Just four months prior to the legacy file transfer solution being retired in April of 2021 – it was attacked by two advanced persistent threat (APT) groups that were connected to FIN11 and the CLOP ransomware gang. The hackers exploited the FTA vulnerabilities to access Accellion client files that they were able to exfiltrate. This impacted over 100 companies, universities, government agencies and organizations and millions of individuals globally. The long list of Accellion’s high-profile customers that have made statements regarding the security breach includes Bombardier, Kroger (family of companies/pharmacy), Royal Dutch Shell, University of California, Stanford University, the University of Colorado, the Reserve Bank of New Zealand, Morgan Stanley, Singtel, Trinity Health, U.S. Dept. of Health, and Human Services and more.
The $8.1-million class action lawsuit accused Accellion of failing to implement and maintain the necessary security practices to protect customers’ sensitive information. Additionally, the are accused of failing to identify vulnerabilities in the security of the FTA. Plaintiffs also alleged that Accellion did not disclose the vulnerabilities or the inadequate security practices.
According to California federal court filings, Accellion claims no responsibility or liability for the data breach and denied all the allegations.
SolarWinds is a software company that provides system management tools for infrastructure and network monitoring along with other technical services to organizations globally serving more than 30,000 public and private companies – this includes federal, state, and local government agencies. The product that was used for the attack is an IT performance monitoring system called Orion. This system had administrative access to IT systems that contains log and system performance data. The global use of this service made SolarWinds an attractive and lucrative target.
In mid-2019 the Threat actors gained unauthorized access to the SolarWinds network. By mid-2020 SolarWinds was being used as a springboard to compromise U.S. government agencies and was said to be “the largest and most sophisticated attack the world has ever seen,” by Microsoft Corp President Brad Smith. The extent of the attack is unprecedented and is likely the largest of its kind ever recorded.
“I think from a software engineering perspective, it’s probably fair to say that this is the largest and most sophisticated attack the world has ever seen,” Smith said during an interview that aired on Sunday on the CBS program “60 Minutes.”
Smith stated “When we analyzed everything that we saw at Microsoft, we asked ourselves how many engineers have probably worked on these attacks. And the answer we came to was, well, certainly more than 1,000.”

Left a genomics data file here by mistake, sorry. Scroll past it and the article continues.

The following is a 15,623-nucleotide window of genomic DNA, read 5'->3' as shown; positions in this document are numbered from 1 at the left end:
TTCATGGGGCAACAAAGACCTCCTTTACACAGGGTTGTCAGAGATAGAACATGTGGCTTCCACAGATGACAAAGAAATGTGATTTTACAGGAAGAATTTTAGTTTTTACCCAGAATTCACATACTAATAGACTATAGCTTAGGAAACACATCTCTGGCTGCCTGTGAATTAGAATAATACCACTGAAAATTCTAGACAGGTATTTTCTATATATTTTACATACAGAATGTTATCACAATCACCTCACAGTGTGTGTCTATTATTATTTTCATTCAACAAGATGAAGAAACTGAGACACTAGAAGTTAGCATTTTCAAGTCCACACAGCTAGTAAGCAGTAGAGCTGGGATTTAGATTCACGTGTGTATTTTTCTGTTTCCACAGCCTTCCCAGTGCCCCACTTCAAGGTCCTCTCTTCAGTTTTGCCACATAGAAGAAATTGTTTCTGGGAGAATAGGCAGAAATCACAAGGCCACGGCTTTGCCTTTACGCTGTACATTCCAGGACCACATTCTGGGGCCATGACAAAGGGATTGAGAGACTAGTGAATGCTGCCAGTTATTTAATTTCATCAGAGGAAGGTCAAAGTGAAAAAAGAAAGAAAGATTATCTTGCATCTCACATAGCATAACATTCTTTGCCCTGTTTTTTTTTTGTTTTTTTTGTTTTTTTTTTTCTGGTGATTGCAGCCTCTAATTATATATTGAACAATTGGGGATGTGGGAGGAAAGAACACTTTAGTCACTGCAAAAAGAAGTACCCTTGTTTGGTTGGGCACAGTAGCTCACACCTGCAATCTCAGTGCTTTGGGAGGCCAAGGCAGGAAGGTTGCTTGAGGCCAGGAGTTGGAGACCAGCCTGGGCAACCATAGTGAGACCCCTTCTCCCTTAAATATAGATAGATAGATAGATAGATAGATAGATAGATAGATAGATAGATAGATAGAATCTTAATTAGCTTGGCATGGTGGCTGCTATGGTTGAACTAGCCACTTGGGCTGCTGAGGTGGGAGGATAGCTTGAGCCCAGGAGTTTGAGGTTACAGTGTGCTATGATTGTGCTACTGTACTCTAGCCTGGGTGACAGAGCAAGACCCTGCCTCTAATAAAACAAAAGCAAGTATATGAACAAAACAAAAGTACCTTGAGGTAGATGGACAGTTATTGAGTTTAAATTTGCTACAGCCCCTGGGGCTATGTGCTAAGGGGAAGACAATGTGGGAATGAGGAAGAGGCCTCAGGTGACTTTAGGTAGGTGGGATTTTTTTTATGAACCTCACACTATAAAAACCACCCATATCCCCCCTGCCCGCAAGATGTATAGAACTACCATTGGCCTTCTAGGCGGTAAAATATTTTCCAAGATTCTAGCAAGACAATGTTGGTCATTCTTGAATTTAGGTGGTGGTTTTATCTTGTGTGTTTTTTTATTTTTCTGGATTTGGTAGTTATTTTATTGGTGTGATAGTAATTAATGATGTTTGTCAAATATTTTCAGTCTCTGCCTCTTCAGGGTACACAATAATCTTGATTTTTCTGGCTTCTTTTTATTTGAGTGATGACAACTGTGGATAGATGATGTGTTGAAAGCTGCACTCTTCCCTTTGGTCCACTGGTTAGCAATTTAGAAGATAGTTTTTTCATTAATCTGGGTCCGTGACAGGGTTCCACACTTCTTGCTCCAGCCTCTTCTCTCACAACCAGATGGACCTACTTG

The attack gave hackers access to more than 18,000 thousand SolarWinds customers that managed their IT resources using the Orion network management system. This data breach occurred when SolarWinds accidentally opened a backdoor for malware as an update to the Orion software. The malicious “update” (Trojan Horse) allowed the malware to spread undetected and compromised the networks, systems, and data of SolarWinds customers and more. For example, the attackers were able to gain access to sensitive information like emails at the U.S. Treasury, Justice and Commerce departments and other agencies.
Unfortunately, the hack exposed the data of Orion users too. This means that the hackers could potentially gain access SolarWinds customer information technology system – i.e. the networks and data of their partners and customers. This could have allowed them to use those systems to install more malware and spy on other organizations.
The SolarWinds security breach will have long-term impacts but there are still unanswered questions. This attack is considered a cyber catastrophe. This has industry and government leaders rethinking how software is made and secured. This means more scrutiny for software companies used in the supply chain.
A company quarterly report shows that the SolarWinds Orion security breach cost the company $40 million dollars in the first nine month. This is a huge reputational and financial burden for the company to carry. Although, this is partially offset by insurance. In an SEC filing SolarWinds states “Although the ultimate magnitude and timing of expenses or other impacts to our business or reputation related to the cyber incident are uncertain, they could be significant.”